Camus thought that you should not kill yourself out of stubbornness, that life is suffering and it is ultimately meaningless. And so you should say, you know what, life? I'm tougher than you are. I'm not going to let you do what I know you're trying to make me do, which is to end my life, I'm going to stand up to you. And he thought that in standing up to life, as he put it, as with Sisyphus rolling that rock back up the hill, that's where you find your meaning. And that's the opportunity for beginning to make sense of life and to turn life into something that you're grateful for. When you say, you know what? Even with all the suffering, I'm going to stick around.
On the Tibetan prayer "May we be happy without hope"
I think it's so important that we stop thinking in kind of a bivalent way, especially if you're the sort of person who suffers from suicidal ideation. You're sort of thinking like right and wrong, black and white, disaster or complete relief from disaster, fight or flight. You have to start thinking in a less aggressive way ... and start accepting a little bit more. Once you start accepting a little bit more than you might realize, the future is not really in my control at all and the past is already behind me. And so hope, hopelessness, these ways of thinking aren't really helpful to you. You just kind of let go of all that a little bit and be a bit gentler with your belief system and be a little bit gentler with your thoughts.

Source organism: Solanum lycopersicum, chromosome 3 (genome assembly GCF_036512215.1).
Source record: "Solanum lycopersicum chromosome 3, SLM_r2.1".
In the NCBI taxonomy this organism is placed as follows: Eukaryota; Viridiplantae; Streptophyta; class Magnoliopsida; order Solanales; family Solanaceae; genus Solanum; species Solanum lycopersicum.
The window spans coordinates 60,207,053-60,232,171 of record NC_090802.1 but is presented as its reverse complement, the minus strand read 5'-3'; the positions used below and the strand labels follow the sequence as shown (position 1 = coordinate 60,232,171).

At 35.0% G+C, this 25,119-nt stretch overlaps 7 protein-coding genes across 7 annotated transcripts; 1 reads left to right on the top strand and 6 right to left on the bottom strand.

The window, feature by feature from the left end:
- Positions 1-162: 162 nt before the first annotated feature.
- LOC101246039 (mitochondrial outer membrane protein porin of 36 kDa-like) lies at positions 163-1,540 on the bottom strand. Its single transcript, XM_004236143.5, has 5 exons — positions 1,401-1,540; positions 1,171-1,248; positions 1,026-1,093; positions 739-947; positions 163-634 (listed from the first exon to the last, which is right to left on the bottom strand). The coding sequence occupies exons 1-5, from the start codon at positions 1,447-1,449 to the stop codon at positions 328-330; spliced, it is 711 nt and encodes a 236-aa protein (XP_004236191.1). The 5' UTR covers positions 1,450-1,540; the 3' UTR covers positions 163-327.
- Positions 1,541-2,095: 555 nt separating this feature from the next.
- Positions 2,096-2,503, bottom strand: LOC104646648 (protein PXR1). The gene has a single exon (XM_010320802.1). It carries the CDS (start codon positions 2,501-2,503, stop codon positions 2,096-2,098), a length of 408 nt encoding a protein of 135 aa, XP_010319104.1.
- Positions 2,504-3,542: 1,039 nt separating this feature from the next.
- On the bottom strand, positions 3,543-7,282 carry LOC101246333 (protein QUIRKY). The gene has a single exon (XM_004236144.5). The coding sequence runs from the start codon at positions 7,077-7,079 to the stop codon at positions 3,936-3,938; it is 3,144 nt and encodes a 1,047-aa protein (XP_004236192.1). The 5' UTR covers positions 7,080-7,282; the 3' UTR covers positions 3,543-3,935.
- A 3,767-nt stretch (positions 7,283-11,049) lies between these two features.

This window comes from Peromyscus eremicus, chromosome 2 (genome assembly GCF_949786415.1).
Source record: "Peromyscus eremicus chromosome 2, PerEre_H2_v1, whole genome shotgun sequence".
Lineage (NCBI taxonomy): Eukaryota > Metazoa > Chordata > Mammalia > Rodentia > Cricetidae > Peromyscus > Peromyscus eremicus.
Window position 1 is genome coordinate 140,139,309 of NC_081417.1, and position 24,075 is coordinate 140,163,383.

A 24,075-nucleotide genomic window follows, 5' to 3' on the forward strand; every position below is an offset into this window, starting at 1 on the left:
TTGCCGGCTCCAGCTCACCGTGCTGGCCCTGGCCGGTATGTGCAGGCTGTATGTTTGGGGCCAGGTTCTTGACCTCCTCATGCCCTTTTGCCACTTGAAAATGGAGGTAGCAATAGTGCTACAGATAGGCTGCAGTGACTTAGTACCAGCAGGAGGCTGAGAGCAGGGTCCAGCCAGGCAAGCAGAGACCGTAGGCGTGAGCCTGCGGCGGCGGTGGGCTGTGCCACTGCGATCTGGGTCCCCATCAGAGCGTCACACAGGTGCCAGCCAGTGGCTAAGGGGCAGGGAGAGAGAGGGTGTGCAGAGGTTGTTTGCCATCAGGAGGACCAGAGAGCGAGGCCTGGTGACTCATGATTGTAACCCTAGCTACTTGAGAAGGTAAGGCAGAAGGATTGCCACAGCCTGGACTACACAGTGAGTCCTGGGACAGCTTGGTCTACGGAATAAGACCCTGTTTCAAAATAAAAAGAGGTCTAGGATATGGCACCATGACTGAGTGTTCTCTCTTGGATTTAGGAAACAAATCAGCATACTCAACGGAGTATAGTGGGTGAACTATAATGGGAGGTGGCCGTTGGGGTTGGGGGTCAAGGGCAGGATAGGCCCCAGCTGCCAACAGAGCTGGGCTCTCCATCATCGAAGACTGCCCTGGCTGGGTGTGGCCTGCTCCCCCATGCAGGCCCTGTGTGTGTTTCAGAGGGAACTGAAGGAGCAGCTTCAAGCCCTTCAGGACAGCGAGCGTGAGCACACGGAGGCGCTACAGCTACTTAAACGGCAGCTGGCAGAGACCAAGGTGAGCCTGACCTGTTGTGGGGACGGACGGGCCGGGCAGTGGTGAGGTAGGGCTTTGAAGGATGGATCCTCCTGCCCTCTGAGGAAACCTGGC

On taking care of yourself, above all
Trust me, you are surrounded by people who need you and who want you to live. You might not feel that way, but it is true. And use that if you can't use anything else as an excuse to take care of yourself.
If you're someone who struggles with the thought of suicide, you have to take seriously that you have this opportunity to care for yourself and care for yourself. Even if you feel like I'm not someone who's worth caring for – care for yourself – so that you have the ability to care for the people who need you. Trust me, you are surrounded by people who need you and who want you to live. You might not feel that way, but it is true. And use that if you can't use anything else as an excuse to take care of yourself.
On calling or texting the mental health/suicide hotline 988
The "988" really is good, and calling 988, or texting 988, they've gotten very, very good at helping people. ... That's the mental health crisis hotline, just text them and say 'I'm feeling like hurting myself' or 'I'm feeling really low' ... or call and they will get back to you very quickly and they are good.